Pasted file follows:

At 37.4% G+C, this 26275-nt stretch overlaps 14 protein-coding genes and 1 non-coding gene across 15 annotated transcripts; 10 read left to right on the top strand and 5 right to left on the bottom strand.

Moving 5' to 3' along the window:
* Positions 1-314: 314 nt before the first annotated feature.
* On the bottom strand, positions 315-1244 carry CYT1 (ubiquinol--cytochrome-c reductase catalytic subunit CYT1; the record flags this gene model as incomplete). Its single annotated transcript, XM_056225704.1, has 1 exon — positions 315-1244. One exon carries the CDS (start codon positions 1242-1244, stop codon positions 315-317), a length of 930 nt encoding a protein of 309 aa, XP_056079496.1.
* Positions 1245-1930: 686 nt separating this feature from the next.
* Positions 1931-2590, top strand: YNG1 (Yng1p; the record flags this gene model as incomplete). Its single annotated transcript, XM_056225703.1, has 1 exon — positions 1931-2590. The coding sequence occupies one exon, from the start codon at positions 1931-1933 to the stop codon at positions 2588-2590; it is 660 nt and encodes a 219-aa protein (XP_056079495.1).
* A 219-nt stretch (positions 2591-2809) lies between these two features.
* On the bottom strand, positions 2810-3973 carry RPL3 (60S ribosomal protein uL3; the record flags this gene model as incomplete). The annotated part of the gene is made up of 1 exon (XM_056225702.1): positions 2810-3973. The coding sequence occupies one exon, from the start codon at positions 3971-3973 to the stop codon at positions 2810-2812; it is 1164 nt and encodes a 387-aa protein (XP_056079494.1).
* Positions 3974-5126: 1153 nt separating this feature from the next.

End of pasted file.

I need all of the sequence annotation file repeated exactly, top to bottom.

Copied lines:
At 37.4% G+C, this 26275-nt stretch overlaps 14 protein-coding genes and 1 non-coding gene across 15 annotated transcripts; 10 read left to right on the top strand and 5 right to left on the bottom strand.

Moving 5' to 3' along the window:
* Positions 1-314: 314 nt before the first annotated feature.
* On the bottom strand, positions 315-1244 carry CYT1 (ubiquinol--cytochrome-c reductase catalytic subunit CYT1; the record flags this gene model as incomplete). Its single annotated transcript, XM_056225704.1, has 1 exon — positions 315-1244. One exon carries the CDS (start codon positions 1242-1244, stop codon positions 315-317), a length of 930 nt encoding a protein of 309 aa, XP_056079496.1.
* Positions 1245-1930: 686 nt separating this feature from the next.
* Positions 1931-2590, top strand: YNG1 (Yng1p; the record flags this gene model as incomplete). Its single annotated transcript, XM_056225703.1, has 1 exon — positions 1931-2590. The coding sequence occupies one exon, from the start codon at positions 1931-1933 to the stop codon at positions 2588-2590; it is 660 nt and encodes a 219-aa protein (XP_056079495.1).
* A 219-nt stretch (positions 2591-2809) lies between these two features.
* On the bottom strand, positions 2810-3973 carry RPL3 (60S ribosomal protein uL3; the record flags this gene model as incomplete). The annotated part of the gene is made up of 1 exon (XM_056225702.1): positions 2810-3973. The coding sequence occupies one exon, from the start codon at positions 3971-3973 to the stop codon at positions 2810-2812; it is 1164 nt and encodes a 387-aa protein (XP_056079494.1).
* Positions 3974-5126: 1153 nt separating this feature from the next.